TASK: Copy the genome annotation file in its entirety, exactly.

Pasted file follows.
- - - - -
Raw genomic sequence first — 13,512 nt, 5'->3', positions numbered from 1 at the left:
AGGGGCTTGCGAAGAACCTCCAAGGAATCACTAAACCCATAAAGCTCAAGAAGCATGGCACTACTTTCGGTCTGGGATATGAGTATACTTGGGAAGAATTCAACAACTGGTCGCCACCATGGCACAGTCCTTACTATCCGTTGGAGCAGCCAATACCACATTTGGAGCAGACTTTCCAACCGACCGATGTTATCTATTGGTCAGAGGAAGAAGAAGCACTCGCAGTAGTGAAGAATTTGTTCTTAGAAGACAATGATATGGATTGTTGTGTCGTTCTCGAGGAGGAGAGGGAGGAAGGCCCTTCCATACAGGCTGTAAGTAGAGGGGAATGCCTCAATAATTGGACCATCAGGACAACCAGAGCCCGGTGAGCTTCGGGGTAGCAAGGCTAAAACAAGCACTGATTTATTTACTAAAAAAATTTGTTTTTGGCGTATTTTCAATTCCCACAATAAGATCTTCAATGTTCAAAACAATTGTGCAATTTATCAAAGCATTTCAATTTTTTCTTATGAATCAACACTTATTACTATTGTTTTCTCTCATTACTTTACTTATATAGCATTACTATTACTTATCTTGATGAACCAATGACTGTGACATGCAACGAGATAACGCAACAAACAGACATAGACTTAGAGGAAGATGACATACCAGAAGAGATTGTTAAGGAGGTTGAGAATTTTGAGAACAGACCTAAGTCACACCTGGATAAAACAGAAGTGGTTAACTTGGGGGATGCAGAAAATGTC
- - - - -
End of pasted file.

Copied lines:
Raw genomic sequence first — 13,512 nt, 5'->3', positions numbered from 1 at the left:
AGGGGCTTGCGAAGAACCTCCAAGGAATCACTAAACCCATAAAGCTCAAGAAGCATGGCACTACTTTCGGTCTGGGATATGAGTATACTTGGGAAGAATTCAACAACTGGTCGCCACCATGGCACAGTCCTTACTATCCGTTGGAGCAGCCAATACCACATTTGGAGCAGACTTTCCAACCGACCGATGTTATCTATTGGTCAGAGGAAGAAGAAGCACTCGCAGTAGTGAAGAATTTGTTCTTAGAAGACAATGATATGGATTGTTGTGTCGTTCTCGAGGAGGAGAGGGAGGAAGGCCCTTCCATACAGGCTGTAAGTAGAGGGGAATGCCTCAATAATTGGACCATCAGGACAACCAGAGCCCGGTGAGCTTCGGGGTAGCAAGGCTAAAACAAGCACTGATTTATTTACTAAAAAAATTTGTTTTTGGCGTATTTTCAATTCCCACAATAAGATCTTCAATGTTCAAAACAATTGTGCAATTTATCAAAGCATTTCAATTTTTTCTTATGAATCAACACTTATTACTATTGTTTTCTCTCATTACTTTACTTATATAGCATTACTATTACTTATCTTGATGAACCAATGACTGTGACATGCAACGAGATAACGCAACAAACAGACATAGACTTAGAGGAAGATGACATACCAGAAGAGATTGTTAAGGAGGTTGAGAATTTTGAGAACAGACCTAAGTCACACCTGGATAAAACAGAAGTGGTTAACTTGGGGGATGCAGAAAATGTC